Pevere & Dymond, Mondo Canuck

I've been browsing for a few weeks through Mondo Canuck: A Canadian Pop Culture Odyssey, because it's overwhelming all at once, like a dictionary is: 53 essays on topics as diverse as Stompin' Tom Connors, Porky's, made-in-Canada game shows, and "Canadian beefcake." Since the book came out in 1996, of course, there are some badly dated references (Gino Vannelli - beefcake of the highest order), and the "but of course you already know this" tone hasn't aged well.

But the book itself reads well still, particularly some of its background assumptions about why Canada is how it is, and why Canadians are how we are. As a Vancouver Islander, I begrudge somewhat the repeated remarks about Canada always being so damned cold you won't willingly leave your rec room, but the insight applies extremely well to Canada east of the Fraser Valley:
the suburban voice is shaped by the shared experience of countless hours of unsupervised TV viewing between school's end and the summoning for supper: it's a voice that's intelligent but rarely angry or political, and invariably informed by the various fantasy writers, TV shows and records that filled the hours between casseroles and butter tarts. (p. 186, from the section on Rush)
Something to think about in relation to Richard Harris' book Creeping Conformity, on the development of Canadian suburbs to 1960.

It's not a consistently insightful book, and for me it's vastly inferior to Douglas Coupland's series of dictionary-style collections of "essays" (City of Glass, Souvenir of Canada, Souvenir of Canada 2, and most of all the powerful, buy-it-for-everyone-you-know Terry), but in a way I don't see Coupland doing his books without this one. In any case, apart from standing as the inspiration of Coupland's wonderful volumes, Mondo Canuck will remain a record of 90s Canadian self-perspective, and that's a good kind of success for a book to accomplish.


John Mutford said…
Did you know Coupland's Souvenir of Canada books were adapted into a movie? They were interesting, though in a slightly different way than the books. Still, as in most cases, I prefered the books. This one sounds interesting, too.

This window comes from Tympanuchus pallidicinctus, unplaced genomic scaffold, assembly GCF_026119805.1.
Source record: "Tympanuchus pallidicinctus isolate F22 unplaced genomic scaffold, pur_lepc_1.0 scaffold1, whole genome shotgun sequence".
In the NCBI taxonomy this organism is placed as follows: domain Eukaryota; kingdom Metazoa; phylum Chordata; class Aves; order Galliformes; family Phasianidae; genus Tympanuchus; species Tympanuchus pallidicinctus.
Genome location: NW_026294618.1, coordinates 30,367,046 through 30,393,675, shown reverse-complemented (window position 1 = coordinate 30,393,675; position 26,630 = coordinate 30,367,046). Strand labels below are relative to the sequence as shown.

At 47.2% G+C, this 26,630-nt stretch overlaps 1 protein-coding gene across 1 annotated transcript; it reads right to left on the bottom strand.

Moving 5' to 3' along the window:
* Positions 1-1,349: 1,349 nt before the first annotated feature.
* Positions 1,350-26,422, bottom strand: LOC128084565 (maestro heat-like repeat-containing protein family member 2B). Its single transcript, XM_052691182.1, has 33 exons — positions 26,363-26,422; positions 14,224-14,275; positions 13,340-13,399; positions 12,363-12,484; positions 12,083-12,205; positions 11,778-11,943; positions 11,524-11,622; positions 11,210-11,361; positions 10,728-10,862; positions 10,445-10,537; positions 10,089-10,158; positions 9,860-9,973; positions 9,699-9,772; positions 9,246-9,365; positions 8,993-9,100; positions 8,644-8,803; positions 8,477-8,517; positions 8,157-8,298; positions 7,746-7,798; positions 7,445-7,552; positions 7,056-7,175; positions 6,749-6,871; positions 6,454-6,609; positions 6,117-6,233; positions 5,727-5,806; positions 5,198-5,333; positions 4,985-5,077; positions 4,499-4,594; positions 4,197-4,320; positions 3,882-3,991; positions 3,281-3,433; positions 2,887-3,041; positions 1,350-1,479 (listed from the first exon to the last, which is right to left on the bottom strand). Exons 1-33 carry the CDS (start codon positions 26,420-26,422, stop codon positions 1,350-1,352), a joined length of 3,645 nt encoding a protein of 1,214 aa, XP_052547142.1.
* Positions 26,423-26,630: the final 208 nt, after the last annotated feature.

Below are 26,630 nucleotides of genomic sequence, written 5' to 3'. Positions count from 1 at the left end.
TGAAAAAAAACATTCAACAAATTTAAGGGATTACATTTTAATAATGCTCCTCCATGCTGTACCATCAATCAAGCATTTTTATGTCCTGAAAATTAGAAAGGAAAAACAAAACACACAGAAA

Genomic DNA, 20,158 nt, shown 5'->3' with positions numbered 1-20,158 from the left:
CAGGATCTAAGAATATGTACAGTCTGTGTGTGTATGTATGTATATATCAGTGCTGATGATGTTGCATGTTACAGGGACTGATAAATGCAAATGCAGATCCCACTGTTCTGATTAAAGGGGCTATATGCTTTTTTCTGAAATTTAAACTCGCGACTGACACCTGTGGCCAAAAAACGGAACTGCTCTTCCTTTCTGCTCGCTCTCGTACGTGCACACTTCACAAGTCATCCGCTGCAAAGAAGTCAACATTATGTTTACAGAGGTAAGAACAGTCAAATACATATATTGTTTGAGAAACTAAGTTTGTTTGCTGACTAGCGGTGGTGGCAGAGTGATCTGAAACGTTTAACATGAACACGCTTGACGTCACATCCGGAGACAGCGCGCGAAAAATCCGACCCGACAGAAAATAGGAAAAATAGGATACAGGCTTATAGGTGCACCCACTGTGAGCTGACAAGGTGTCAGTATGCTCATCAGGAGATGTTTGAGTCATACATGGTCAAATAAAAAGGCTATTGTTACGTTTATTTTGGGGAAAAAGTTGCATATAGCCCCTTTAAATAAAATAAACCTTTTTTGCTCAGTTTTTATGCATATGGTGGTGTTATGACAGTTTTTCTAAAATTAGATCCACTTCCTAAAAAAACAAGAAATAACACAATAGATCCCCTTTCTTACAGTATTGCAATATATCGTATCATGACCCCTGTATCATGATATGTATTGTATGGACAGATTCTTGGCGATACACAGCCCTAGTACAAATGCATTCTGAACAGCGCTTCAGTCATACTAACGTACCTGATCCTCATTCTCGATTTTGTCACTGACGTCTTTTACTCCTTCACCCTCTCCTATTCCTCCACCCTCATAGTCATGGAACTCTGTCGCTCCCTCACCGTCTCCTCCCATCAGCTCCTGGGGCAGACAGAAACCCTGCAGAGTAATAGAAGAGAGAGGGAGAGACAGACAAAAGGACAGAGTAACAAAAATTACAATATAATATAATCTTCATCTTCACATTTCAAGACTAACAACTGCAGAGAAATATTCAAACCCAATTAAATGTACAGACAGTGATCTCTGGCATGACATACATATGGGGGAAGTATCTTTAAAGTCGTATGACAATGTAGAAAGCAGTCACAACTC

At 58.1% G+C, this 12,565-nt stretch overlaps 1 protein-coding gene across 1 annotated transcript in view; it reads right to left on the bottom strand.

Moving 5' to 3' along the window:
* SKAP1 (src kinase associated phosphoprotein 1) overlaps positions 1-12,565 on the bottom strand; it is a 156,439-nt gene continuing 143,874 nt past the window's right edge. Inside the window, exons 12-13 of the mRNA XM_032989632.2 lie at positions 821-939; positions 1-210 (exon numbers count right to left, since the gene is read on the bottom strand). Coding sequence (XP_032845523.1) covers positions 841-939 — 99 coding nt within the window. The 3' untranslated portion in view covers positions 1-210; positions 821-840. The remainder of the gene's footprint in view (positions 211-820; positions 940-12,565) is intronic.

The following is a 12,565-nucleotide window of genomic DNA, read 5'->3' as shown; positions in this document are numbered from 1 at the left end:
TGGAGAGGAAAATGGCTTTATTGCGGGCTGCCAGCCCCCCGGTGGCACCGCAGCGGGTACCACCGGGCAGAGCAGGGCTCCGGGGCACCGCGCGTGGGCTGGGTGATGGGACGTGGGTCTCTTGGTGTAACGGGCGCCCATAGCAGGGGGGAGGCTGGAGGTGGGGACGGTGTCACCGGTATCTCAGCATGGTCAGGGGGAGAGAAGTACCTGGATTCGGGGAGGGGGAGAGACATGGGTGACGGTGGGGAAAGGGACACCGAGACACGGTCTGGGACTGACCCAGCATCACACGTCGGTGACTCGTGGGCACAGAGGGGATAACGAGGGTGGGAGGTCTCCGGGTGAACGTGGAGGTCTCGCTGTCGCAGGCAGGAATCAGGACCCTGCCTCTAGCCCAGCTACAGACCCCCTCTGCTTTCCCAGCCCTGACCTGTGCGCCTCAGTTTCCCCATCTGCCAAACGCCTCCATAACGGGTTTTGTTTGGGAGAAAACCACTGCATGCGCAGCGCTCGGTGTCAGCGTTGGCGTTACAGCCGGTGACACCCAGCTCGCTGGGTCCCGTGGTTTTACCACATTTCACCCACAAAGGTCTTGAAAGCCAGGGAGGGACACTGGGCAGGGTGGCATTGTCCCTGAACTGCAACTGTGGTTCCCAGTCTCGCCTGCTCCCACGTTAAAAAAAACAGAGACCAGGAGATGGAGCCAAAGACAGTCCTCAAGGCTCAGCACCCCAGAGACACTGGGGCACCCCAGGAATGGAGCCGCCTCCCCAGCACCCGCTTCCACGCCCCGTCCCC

richard said…
I enjoyed the filmed Souvenir of Canada, and I managed to keep it distinct enough from the books not to worry about preferences. I did, however, develop an intense case of self-loathing based on my coolness deficiency that kept me from an invite to Canada House in West Van, but these things happen.
John Mutford said…
Yeah, that would have been a pretty great invite for sure!

I think a part of why I felt more drawn to the books, was the focus. I thought the house and the roadtrip monopolized the movie. I'm originally from Newfoundland and now living in the North. I thought he touched on those two areas much more in the book, whereas they were barely mentioned at all in the film. Odd choice for a movie adaptation though, eh?
richard said…
I know what you mean about the house's domination of the movie, but I really liked the movie's increasing (and perhaps accidental?) focus on Coupland's father. I'm a sucker for that sort of thing, very "Cat's in the Cradle."

Very odd choice for a film adaptation, you're right! Michael Stipe has the movie rights to all Coupland's books, but so far nothing seems to be in development. I'm looking forward to eventually tracking down Everything's Gone Green, based on an original screenplay by Coupland.
am I the only person between the ages of 20 and 50 who doesn't like Douglas Coupland? I can't deal with his self-satisfied fakey-intellectualism and smuggery.


I mean that in a nice way.

richard said…
Smuggery does fine to describe Coupland, Zoot. Nope, you're not the only person in this age group to dislike his persona and sound, but it does tend to break down along gender lines. The female fans can get obsessive, but there aren't nearly as many of them.

And for god's sake, Zoot, don't ever watch Souvenir of Canada: nothing but what you'd see as "self-satisfied fakey-intellectualism and smuggery"!

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